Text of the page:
SHAFAQNA (International Shia News Association) Pro-democracy protesters streamed through the heart of Hong Kong on Sunday in their first sizable show of strength since the police cleared occupations that blocked streets for 11 weeks late last year.
The protest was much smaller and milder than the “Occupy” protests that ended in mid-December, and fell well short of the 50,000 participants that organizers had promised. In the end, they estimated that 13,000 people joined, while the police estimated that the crowd reached 8,800 at its peak.
But the march was a tentative test of how much support the pro-democracy groups could muster in the new year for their campaign to force the government into accepting open elections for the city’s top official.
“We want to sustain the momentum after the Occupy protests,” Joshua Wong, an 18-year-old student leader at the forefront of last fall’s street demonstrations, said while walking toward the financial district of Hong Kong.
Hundreds of police officers watched Sunday as the crowd walked through streets crammed with weekend shoppers. But there were no signs of confrontation with the protesters, many of whom held yellow umbrellas, a symbol of the street occupation last year.
For both the protest organizers and the police, the demonstrators’ return to the streets presented a delicate challenge. Though many Hong Kong residents support general demands for unfettered democracy, growing numbers had grown tired of the street occupations by the time they ended in December.
For the police force, heavy-handed tactics could inflame public anger, as they did in late September, when the sight of democracy protesters, many of them students, being dispersed by tear gas and pepper spray ignited an outpouring of sympathy.
The demonstration was organized by the Civil Human Rights Front, a coalition of advocacy groups, which secured police approval for the assembly, unlike the unapproved protests that erupted into street camps across three parts of the city and drew tens of thousands at their height.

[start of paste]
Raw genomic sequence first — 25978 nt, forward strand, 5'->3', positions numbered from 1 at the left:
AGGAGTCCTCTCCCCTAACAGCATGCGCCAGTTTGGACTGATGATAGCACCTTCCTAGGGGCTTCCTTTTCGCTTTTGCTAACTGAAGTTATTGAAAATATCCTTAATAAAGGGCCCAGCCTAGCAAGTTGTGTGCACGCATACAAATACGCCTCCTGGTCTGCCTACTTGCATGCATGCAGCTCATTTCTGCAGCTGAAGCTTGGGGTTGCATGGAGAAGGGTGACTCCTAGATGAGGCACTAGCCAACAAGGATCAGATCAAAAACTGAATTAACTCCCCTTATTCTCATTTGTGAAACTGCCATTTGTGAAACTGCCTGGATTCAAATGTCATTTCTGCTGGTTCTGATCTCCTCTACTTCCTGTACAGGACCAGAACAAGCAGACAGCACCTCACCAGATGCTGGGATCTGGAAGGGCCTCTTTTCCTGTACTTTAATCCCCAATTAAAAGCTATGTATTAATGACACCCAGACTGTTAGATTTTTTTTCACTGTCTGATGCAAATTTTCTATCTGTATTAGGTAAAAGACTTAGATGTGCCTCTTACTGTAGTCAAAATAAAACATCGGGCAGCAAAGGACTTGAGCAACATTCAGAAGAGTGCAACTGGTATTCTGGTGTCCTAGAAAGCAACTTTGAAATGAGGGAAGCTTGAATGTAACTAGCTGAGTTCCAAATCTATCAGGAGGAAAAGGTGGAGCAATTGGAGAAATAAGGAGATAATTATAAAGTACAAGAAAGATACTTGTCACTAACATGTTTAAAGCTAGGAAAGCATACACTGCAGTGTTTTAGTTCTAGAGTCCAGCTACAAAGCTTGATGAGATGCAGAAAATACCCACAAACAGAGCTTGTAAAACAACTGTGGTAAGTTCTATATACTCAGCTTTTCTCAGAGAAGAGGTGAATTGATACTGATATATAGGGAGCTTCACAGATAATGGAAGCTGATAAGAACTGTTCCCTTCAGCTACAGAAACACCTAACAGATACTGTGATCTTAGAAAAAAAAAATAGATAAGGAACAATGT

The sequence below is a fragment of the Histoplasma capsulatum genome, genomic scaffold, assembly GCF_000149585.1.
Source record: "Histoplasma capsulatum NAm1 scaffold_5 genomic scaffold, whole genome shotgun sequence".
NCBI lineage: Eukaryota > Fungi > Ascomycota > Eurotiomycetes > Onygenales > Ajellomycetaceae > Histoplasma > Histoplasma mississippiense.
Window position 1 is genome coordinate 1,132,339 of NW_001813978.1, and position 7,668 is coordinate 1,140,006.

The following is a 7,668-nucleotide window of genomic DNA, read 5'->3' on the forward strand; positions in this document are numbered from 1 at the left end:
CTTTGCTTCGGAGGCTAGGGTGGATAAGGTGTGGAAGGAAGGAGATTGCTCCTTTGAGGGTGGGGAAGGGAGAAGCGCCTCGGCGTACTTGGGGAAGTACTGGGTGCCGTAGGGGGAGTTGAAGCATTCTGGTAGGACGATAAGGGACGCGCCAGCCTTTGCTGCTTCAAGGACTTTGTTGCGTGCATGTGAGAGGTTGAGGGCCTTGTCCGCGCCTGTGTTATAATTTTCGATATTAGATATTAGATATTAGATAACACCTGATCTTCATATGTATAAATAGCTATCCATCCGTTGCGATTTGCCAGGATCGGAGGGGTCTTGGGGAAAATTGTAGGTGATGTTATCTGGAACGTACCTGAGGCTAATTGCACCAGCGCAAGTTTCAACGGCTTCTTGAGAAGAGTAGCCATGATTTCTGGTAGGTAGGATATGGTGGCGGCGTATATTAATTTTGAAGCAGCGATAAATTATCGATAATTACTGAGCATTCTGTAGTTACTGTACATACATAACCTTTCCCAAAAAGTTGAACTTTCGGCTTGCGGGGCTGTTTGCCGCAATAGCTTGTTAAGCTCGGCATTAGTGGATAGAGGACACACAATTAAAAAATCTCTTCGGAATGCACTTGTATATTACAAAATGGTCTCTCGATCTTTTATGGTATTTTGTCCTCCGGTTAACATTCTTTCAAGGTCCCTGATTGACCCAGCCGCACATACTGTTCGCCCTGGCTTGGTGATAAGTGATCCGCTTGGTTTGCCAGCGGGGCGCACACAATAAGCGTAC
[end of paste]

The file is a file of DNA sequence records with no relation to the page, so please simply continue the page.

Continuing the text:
The protesters had hoped to overturn an election plan for Hong Kong issued by the Chinese national legislature on Aug. 31. That plan would allow residents a direct vote for the city’s leader, or chief executive, starting from 2017, but only from a list of two or three candidates already approved by a committee where most members are loyal to Beijing. Pro-democracy groups and politicians say that pre-screening would deprive voters of any real say.
“We are at a critical juncture,” Fernando Cheung Chiu-hung, a member of the pro-democracy Labor Party in Hong Kong’s city legislature, or Legislative Council, said in an interview. Advocates of full democracy need to win over wavering public opinion, which could be alarmed by renewed street violence, he said.
“It depends on whether we can win that support or whether the middle ground will go along with the government’s proposals,” Mr. Cheung said. “It would be difficult to go back to Occupy on the streets; that would get a hostile response.”
Angela Chu, an employee in an investment company who joined the protest, said: “This is a way to tell people that we’re still here. But marching can’t be the only means.”